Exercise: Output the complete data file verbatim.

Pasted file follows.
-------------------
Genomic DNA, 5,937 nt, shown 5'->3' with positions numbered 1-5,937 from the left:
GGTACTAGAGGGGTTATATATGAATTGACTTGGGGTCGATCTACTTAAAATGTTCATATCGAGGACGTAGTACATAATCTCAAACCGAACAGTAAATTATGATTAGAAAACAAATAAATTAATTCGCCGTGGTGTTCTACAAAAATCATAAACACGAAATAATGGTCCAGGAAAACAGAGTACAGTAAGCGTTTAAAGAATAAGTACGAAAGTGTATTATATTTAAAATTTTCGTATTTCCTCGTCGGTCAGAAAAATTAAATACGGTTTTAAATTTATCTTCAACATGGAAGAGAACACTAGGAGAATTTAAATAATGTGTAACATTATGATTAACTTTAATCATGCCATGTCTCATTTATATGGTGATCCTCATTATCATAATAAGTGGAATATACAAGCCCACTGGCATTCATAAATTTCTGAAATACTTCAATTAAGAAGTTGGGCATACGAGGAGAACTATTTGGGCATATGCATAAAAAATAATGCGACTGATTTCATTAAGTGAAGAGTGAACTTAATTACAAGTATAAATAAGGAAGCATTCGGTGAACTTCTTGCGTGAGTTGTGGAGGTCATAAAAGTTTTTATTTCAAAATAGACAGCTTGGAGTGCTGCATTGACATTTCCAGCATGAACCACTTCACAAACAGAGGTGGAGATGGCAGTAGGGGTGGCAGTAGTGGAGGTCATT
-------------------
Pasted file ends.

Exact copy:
Genomic DNA, 5,937 nt, shown 5'->3' with positions numbered 1-5,937 from the left:
GGTACTAGAGGGGTTATATATGAATTGACTTGGGGTCGATCTACTTAAAATGTTCATATCGAGGACGTAGTACATAATCTCAAACCGAACAGTAAATTATGATTAGAAAACAAATAAATTAATTCGCCGTGGTGTTCTACAAAAATCATAAACACGAAATAATGGTCCAGGAAAACAGAGTACAGTAAGCGTTTAAAGAATAAGTACGAAAGTGTATTATATTTAAAATTTTCGTATTTCCTCGTCGGTCAGAAAAATTAAATACGGTTTTAAATTTATCTTCAACATGGAAGAGAACACTAGGAGAATTTAAATAATGTGTAACATTATGATTAACTTTAATCATGCCATGTCTCATTTATATGGTGATCCTCATTATCATAATAAGTGGAATATACAAGCCCACTGGCATTCATAAATTTCTGAAATACTTCAATTAAGAAGTTGGGCATACGAGGAGAACTATTTGGGCATATGCATAAAAAATAATGCGACTGATTTCATTAAGTGAAGAGTGAACTTAATTACAAGTATAAATAAGGAAGCATTCGGTGAACTTCTTGCGTGAGTTGTGGAGGTCATAAAAGTTTTTATTTCAAAATAGACAGCTTGGAGTGCTGCATTGACATTTCCAGCATGAACCACTTCACAAACAGAGGTGGAGATGGCAGTAGGGGTGGCAGTAGTGGAGGTCATT